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Shall Make, Shall Be: The Bill of Rights at Play (DL: 08/08)
Mon, 03 Aug 2020 14:09:59 GMT
Shall Make, Shall Be: The Bill of Rights at Play invites artists and independent game makers to propose game-based artworks around the individual Amendments in the Bill of Rights. Drawing on both the legal meaning and the effect of the 10 Amendments on U.S. culture, these games and artworks are meant to use play to interrogate, critique, inform, and ask questions about our understanding of civil liberties in the 21st Century.
Ten projects will be selected, with each proposal team asked to create a playable work exploring one of the Ten Amendments from the Bill of Rights. Artists will be invited to develop their works with the support of the Frank-Ratchye STUDIO for Creative Inquiry at Carnegie Mellon. Artists will receive an honorarium and small budget for expenses. Upon completion of the work, the selected proposals will be expected to grant Carnegie Mellon a non-exclusive, royalty-free license to present the resulting works in the Shall Make, Shall Be: The Bill of Rights at Play project.
Selected projects will have one year to produce th eir playable work for inclusion in exhibitions opening Fall 2021, and will receive an honorarium of $5,000, plus access to a small supplemental materials budget on a per-project basis. We anticipate check-ins with the curatorial team every two months leading up to the first installation of the exhibition. See the FAQ below for additional details.
The ten commissioned works will be included in an exhibition opening Fall 2021 in conjunction with Carnegie Mellon University’s Frank-Ratchye STUDIO For Creative Inquiry, timed to commemorate the 230th anniversary of the Bill’s signing. There are plans to travel the show to additional sites throughout 2022. The exhibition will be accompanied by a printed publication including essays from scholars, a catalog raisonné, and artist statements.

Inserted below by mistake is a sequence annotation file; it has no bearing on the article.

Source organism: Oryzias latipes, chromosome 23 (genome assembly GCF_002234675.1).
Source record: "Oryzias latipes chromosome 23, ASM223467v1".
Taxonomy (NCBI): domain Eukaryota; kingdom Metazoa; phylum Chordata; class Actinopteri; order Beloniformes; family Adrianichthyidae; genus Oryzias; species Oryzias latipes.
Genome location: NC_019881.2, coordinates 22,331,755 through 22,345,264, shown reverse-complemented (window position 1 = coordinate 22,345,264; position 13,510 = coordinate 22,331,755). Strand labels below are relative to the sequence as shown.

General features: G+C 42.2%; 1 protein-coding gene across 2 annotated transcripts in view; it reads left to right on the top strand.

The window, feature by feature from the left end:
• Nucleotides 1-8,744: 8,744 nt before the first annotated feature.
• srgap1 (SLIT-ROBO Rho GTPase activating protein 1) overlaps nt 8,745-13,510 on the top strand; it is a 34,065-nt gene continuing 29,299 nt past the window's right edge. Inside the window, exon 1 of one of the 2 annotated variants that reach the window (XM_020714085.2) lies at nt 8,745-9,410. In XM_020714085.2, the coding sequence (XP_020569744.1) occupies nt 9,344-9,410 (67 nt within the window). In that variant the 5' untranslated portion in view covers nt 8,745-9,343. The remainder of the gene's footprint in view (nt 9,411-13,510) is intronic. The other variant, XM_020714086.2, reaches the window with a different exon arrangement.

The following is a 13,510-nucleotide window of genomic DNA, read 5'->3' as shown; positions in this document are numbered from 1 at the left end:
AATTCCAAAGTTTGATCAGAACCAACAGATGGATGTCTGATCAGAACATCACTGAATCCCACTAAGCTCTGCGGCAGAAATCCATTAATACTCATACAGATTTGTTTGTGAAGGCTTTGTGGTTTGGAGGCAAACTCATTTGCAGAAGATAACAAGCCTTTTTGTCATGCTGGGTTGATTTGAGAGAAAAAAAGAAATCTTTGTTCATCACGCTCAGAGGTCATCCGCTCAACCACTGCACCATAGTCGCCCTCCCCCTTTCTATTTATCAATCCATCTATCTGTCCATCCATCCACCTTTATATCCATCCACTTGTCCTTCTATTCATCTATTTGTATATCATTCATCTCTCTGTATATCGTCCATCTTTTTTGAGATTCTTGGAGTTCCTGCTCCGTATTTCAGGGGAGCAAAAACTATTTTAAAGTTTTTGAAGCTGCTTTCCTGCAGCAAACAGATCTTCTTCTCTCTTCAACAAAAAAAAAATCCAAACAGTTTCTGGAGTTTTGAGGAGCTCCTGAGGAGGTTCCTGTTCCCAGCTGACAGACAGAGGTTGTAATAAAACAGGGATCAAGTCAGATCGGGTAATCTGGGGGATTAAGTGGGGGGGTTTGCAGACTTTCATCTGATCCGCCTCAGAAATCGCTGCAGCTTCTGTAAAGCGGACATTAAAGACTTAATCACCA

Shall Make, Shall Be: The Bill of Rights at Play encourages proposals from those of underrepresented and marginalized identities and backgrounds including gender, race, culture, sexuality, citizenship status, and abilities.
Questions can be directed to: firstname.lastname@example.org.
This call uses a two-phase review process. Phase 1 submissions should be submitted via this form: https://forms.gle/j3zJL7VmSQhFbefc9
Phase 1 | Due August 8, 2020
In addition to basic contact information, the proposal require four components:
Proposed Work (500 words): Describe the playable work you propose to create. This should include discussion of which of the Ten Amendments you wish to explore.
Statement of Interest (200 words): Why a playable work about an Amendment? How does your proposed playable work relate to your previous work?
Work Samples: Information on 2 or 3 previous works
Link to portfolio, resume, or website
Phase 1 proposals are due August 8, 2020. Acceptance and rejection notifications will go out early September, 2020. Select proposals will advance to phase 2.
Phase 2 | Due October 16, 2020
Proposals advancing to Phase 2 will receive a $75 honorarium, to support completion of the next phase. Phase 2 requires four components:
Expanded Work Proposal (2-8 pages): A more detailed explanation of the proposed playable work. This can include sketches, diagrams, schematics for the game, installation plans, and other materials that will help the jury understand the details of your proposal.
Impact Statement (250 words): A description of the intended impact or outcomes of the proposed playable work.
Budget: detailed explanation of anticipated costs for producing the work.
References: Names, contact information, and statement of relationship for two people who can serve as a reference.
Phase 2 acceptance and rejection notifications will go out November 20, 2020, with funding distributed no later than early 2021.
The United States Bill of Rights (the first ten amendments to the U.S. Constitution) are an integral part of U.S. political and legal discourse, and form a core set of beliefs for the socio-political “civil religion” of the United States. The citing of the Bill of Rights in casual conversation among Americans has no parallel in other countries; our understanding, misunderstanding, and varying interpretation of these rights and their implications are foundational to much of what divides us as a nation. By reframing as rights liberties that in the 18th Century were understood as privileges, these amendments provide us with a Ten Commandments in reverse; rather than proscribing the behavior of the individual, they create explicit restrictions on what the higher power (in this case, government) can do with regards to its citizens.
The Ten Amendments offer a framework for ten artists working in these spaces to explore their practice within an explicitly polemical curatorial mandate: how can we use games and play to investigate, problematize, and play with, in some way, the documents that serve as a core of U.S. political identity.